Lynn Hale, co lead of the Muncie Chapter of Moms Demand Action for Gun Sense in America, speaks at the Muncie City Council meeting July 1, 2019, at Muncie City Hall. The council passed a resolution 8-0 encouraging stricter background checks. Rohith Rao, DN
Muncie City Council passes resolution encouraging tighter background checks in gun purchases
For Mary Moore, it was after seeing a man lying on the ground near her house after being shot by her neighbor. For Lynn Hale, it was after the school shooting in Parkland, Florida. For Pam Taylor, it was something more personal — the death of her son.
“My son died by suicide using a handgun,” Taylor said. “He was a licensed mental health counsellor and he helped so many people but couldn’t help himself.”
Since the incidents, the three women joined Muncie’s chapter of Moms Demand Action for Gun Sense in America, where they currently serve as co leads. The organization has been working for over a year to gain support for a city council resolution on gun violence prevention.
Muncie City Council passed a resolution 8-0 Monday “encouraging passage of legislation to keep guns out of the hands of violent criminals, domestic abusers and severely mentally ill persons by closing the loopholes in the federal background check system.”
“It’s merely calling attention to the fact that we all need to be involved in preventing gun violence where we can,” said Councilwoman Linda Gregory who sponsored the resolution. “This is one thing we can do to prevent gun violence, by drawing attention to it.”
Since the passage of the resolution, Hale said Muncie now joins other municipalities in Indiana that have passed similar resolutions: West Lafayette, Valparaiso, Highland, Lake County, South Bend, Bloomington and Indianapolis’ Marion County City Council which passed a resolution declaring gun violence a "public-health danger.”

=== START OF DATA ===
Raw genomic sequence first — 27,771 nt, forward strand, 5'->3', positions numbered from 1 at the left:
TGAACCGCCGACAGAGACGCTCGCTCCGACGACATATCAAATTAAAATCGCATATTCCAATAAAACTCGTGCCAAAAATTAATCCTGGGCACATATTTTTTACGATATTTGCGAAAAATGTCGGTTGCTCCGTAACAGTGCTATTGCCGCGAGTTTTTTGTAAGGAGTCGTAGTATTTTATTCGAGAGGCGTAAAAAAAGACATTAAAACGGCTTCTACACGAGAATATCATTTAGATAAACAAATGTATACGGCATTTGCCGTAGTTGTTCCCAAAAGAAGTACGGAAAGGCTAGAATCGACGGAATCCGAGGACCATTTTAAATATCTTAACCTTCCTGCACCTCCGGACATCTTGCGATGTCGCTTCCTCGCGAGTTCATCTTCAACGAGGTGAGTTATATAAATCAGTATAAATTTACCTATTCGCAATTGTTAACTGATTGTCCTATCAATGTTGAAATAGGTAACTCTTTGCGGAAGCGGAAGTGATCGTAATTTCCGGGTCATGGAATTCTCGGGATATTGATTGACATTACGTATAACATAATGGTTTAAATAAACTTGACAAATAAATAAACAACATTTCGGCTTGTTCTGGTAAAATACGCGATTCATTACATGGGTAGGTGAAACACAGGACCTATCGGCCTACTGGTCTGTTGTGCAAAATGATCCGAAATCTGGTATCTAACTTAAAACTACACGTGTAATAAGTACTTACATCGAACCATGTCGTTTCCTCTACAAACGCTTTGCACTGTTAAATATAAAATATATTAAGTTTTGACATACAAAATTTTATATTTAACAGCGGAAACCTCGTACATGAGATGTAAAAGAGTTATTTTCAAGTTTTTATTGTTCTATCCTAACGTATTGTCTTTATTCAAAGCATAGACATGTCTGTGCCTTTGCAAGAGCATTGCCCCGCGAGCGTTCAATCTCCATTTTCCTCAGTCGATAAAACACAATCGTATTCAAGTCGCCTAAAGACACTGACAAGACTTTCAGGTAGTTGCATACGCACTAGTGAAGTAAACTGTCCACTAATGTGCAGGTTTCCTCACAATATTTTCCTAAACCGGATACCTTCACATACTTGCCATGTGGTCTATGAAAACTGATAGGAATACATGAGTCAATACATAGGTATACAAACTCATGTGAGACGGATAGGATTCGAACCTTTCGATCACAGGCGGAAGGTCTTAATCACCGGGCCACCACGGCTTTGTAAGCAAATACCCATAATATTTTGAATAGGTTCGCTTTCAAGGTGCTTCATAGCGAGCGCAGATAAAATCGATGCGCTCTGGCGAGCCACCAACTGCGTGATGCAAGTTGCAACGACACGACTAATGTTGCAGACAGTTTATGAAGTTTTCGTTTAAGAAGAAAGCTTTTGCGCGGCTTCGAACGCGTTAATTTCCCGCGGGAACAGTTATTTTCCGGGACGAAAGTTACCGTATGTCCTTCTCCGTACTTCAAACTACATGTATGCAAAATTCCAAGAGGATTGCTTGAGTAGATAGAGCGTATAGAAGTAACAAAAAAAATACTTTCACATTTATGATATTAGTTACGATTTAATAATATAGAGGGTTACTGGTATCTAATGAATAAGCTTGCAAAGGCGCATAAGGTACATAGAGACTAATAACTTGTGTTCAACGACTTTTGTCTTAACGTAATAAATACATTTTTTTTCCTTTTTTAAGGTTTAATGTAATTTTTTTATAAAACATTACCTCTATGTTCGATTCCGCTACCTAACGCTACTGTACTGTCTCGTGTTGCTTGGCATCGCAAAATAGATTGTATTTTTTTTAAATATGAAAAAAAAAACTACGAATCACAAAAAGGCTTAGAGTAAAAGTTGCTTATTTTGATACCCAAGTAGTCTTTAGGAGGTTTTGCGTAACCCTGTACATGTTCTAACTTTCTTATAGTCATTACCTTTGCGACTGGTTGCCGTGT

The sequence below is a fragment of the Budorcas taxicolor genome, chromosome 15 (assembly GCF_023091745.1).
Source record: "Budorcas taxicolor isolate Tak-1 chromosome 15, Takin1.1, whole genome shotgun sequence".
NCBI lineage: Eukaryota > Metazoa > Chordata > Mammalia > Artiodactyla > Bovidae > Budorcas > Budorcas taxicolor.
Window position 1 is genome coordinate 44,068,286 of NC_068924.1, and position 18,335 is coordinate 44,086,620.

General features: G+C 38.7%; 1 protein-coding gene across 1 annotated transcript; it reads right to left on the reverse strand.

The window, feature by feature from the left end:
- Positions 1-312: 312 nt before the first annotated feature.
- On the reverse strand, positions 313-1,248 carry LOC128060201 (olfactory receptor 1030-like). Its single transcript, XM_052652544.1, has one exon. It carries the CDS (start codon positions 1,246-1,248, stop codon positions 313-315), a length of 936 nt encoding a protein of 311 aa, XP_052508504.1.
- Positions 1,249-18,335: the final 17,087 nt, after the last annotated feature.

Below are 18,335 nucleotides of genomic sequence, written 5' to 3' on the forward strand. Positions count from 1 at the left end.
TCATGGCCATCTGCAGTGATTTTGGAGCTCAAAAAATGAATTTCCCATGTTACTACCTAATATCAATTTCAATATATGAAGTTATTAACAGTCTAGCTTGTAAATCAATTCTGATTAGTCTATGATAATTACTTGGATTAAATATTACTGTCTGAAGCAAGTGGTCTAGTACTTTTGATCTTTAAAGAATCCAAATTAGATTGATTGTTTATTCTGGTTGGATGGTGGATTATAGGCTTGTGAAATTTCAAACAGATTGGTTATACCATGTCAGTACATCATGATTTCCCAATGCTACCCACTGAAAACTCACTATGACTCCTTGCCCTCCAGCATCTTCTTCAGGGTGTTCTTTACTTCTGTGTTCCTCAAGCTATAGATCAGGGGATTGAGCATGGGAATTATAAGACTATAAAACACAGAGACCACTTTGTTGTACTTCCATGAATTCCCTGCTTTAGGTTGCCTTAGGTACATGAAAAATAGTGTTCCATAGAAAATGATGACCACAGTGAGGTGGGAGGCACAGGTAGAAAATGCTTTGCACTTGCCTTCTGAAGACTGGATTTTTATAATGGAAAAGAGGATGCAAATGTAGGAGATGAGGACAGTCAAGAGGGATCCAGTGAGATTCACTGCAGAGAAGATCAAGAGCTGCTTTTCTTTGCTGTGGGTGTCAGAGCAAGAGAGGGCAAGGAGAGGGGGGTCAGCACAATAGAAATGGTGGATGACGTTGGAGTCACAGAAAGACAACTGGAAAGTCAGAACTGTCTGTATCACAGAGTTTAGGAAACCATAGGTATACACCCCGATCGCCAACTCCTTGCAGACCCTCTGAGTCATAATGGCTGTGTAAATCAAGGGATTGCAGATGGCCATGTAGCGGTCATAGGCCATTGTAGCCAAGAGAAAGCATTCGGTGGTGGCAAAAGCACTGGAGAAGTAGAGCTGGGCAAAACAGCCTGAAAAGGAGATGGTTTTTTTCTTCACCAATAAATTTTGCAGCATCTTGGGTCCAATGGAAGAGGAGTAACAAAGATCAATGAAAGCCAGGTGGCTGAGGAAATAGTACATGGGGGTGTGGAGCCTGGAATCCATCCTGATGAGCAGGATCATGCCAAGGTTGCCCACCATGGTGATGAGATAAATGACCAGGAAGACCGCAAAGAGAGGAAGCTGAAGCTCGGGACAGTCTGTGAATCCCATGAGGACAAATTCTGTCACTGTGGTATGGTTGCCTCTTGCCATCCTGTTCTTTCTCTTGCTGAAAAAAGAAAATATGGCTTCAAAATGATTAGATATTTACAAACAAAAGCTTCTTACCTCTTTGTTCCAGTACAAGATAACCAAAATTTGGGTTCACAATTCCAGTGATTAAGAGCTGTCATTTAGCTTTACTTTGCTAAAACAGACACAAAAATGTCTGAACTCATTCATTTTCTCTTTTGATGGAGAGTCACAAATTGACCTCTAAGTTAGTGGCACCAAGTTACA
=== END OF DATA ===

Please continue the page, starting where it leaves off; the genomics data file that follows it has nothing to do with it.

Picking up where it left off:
Moore noted that while the resolution doesn’t change policy, it would reaffirm the commitment of the members of the city council that they “aren’t going to stand by the sidelines” but rather “help this community and other communities in gun violence.”
“Gun violence is truly and American problem, it’s an Indiana problem and sadly this summer has reminded us it’s a Muncie problem,” Moore said. “Support for the second amendment goes hand in hand with keeping guns out of the hands of criminals and other dangerous people.”
State Rep. Sue Errington (D-Muncie) prior to the vote said she would be proud to see the council vote “Yes” on the resolution and that “things are changing at the Statehouse.”
“Up until last year issues such as background checks were hardly ever brought forward as a bill and certainly not brought into consideration,” Errington said. “However, because citizens and communities are beginning to raise public awareness … I believe it’s making a difference.”
Jagdish Khubchandani, associate chair and associate professor of health science who has conducted studies on gun violence in the United States, said the proposal was “a good first start.”
“Proposals have to start somewhere, especially in a state like Indiana [where] it's sometimes difficult given the political and social climate,” Khubchandani said.
He credited activists “who come up with different types of proposals and push it through the political warehouse because politicians have a lot on their mind.”
“At least in the states that have been successful and have sensible gun laws, it’s always the citizens who are at the forefront telling politicians what to do, how to do and what’s a good way to do stuff,” he said.
While pleased with the resolution, he noted that this was the first step to solving issues related to gun violence.
“If we have to reach from A to Z, this is that A,” Khubchandani said. “To reach to the Z level we will have to have a continuous group of supporters, advocates, activists who are dedicated selflessly and gradually bring about some changes in Muncie.”
He said he was hopeful about action on the issue “given that [Muncie] has university-community partnership.”
“We have a good start for sure. How we translate it into action, we will have to choose some group leaders who become our voices,” Khubchandani said. “Much of it is communication and engagement of people.”